Indan Journal of Medical Research Indan Journal of Medical Research Indan Journal of Medical Research
  Home About us Editorial board Search Ahead of print Current issue Archives Submit article Instructions Subscribe Contacts Login  
  Home Print this page Email this page Small font sizeDefault font sizeIncrease font size Users Online: 1029    

   Table of Contents      
Year : 2017  |  Volume : 146  |  Issue : 8  |  Page : 15-21

Uromodulin rs4293393 T>C variation is associated with kidney disease in patients with type 2 diabetes

1 Department of Nephrology, Postgraduate Institute of Medical Education & Research, Chandigarh, India
2 Department of Endocrinology, Postgraduate Institute of Medical Education & Research, Chandigarh, India
3 Department of Nephrology, Postgraduate Institute of Medical Education & Research, Chandigarh; George Institute for Global Health, New Delhi, India; James Martin Fellow, University of Oxford, Oxford, UK

Date of Submission11-Jun-2016
Date of Web Publication26-Mar-2018

Correspondence Address:
Dr Ashok Kumar Yadav
Department of Nephrology, Postgraduate Institute of Medical Education & Research, Chandigarh 160 012
Login to access the Email id

Source of Support: None, Conflict of Interest: None

DOI: 10.4103/ijmr.IJMR_919_16

Rights and Permissions

Background & objectives: Uromodulin, a UMOD gene encoded glycoprotein is synthesized exclusively in renal tubular cells and released into urine. Mutations lead to uromodulin misfolding and retention in the kidney, where it might stimulate cells of immune system to cause inflammation and progression of kidney disease. Genome-wide association studies (GWAS) have identified UMOD locus to be associated with hypertension and diabetic nephropathy (DN). In this study, we investigated the association between rs4293393 variation in UMOD gene and susceptibility to kidney disease in individuals with type 2 diabetes mellitus (T2DM).
Methods: A total of 646 individuals, 208 with T2DM without evidence of kidney disease (DM), 221 with DN and 217 healthy controls (HC) were genotyped for UMOD variant rs4293393T>C by restriction fragment length polymorphism. Serum uromodulin levels were quantified by enzyme-linked immunosorbent assay.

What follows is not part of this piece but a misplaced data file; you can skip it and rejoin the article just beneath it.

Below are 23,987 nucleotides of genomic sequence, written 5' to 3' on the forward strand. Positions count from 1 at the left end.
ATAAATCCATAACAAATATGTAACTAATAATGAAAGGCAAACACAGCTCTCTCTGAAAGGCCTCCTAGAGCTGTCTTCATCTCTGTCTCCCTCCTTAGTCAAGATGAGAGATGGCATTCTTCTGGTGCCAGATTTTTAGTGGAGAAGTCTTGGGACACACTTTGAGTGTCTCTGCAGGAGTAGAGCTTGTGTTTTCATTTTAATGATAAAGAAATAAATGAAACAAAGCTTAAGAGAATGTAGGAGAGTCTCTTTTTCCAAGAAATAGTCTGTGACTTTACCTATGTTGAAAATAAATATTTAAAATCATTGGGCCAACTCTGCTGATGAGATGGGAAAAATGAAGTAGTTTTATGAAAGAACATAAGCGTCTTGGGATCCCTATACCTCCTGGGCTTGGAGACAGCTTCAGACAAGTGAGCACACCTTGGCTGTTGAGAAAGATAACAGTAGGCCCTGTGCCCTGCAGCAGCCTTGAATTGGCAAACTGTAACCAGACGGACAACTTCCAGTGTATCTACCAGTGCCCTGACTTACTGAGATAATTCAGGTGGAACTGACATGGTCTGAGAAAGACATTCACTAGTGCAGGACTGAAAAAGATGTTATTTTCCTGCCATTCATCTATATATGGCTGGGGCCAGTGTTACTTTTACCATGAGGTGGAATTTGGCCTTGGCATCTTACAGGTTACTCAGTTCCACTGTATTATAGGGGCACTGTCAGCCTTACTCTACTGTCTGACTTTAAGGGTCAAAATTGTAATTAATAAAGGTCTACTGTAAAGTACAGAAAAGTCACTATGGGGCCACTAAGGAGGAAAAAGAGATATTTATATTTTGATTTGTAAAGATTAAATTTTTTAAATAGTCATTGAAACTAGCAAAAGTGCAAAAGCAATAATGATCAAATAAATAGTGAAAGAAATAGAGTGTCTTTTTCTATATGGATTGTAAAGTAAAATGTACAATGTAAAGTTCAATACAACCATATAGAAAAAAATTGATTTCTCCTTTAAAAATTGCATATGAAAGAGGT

Results: A significant difference was found in genotype and allelic frequency among DM, DN and HC. TC+CC genotype and C allele were found more frequently in DN compared to HC (33.9 vs 23.0%, P=0.011 and 20.1 vs 12.9%, P=0.004, respectively). Compared to DM, C allele was found to be more frequent in individuals with DN (20.1 vs 14.7%, P=0.034). Those with DN had higher serum uromodulin levels compared to those with DM (P=0.001). Serum uromodulin levels showed a positive correlation with serum creatinine (r=0.431; P<0.001) and negative correlation with estimated glomerular filtration rate (r=−0.423; P<0.001).
Interpretation & conclusions: The frequency of UMOD rs4293393 variant with C allele was significantly higher in individuals with DN. UMOD rs4293393 T>C variation might have a bearing on susceptibility to nephropathy in north Indian individuals with type 2 diabetes.

Keywords: Diabetic nephropathy - polymorphism - uromodulin

How to cite this article:
Kumar V, Yadav AK, Kumar V, Bhansali A, Jha V. Uromodulin rs4293393 T>C variation is associated with kidney disease in patients with type 2 diabetes. Indian J Med Res 2017;146, Suppl S2:15-21

How to cite this URL:
Kumar V, Yadav AK, Kumar V, Bhansali A, Jha V. Uromodulin rs4293393 T>C variation is associated with kidney disease in patients with type 2 diabetes. Indian J Med Res [serial online] 2017 [cited 2021 Sep 20];146, Suppl S2:15-21. Available from:

Uromodulin, a glycosylphosphatidylinositol-anchored glycoprotein, is exclusively expressed in the thick ascending loop of Henle [1] and distal convoluted tubule [2] of the mammalian kidney. It is exclusively produced in the kidney and secreted into the urine [3]. The biological function of uromodulin remains elusive. It can bind with immunoglobulin G, complement 1q and tumor necrosis factor-alpha (TNF-α) suggesting a role in innate immunity [4],[5],[6]. In animal studies, immunization with homologous urine or purified uromodulin resulted in cellular immune response and tubulointerstitial nephritis [7]. This led to the suggestion that interstitial release of uromodulin after tubular damage can act as a signal to recruit immune cells [7]. Moonenet al[8] demonstrated the inability of uromodulin to bind with native cytokines in vitro. In contrast to these studies, El-Achkaret al[9] proposed a renoprotective role of uromodulin in ischaemia-reperfusion injury, using Tamm-Horsfall protein knockout mouse model.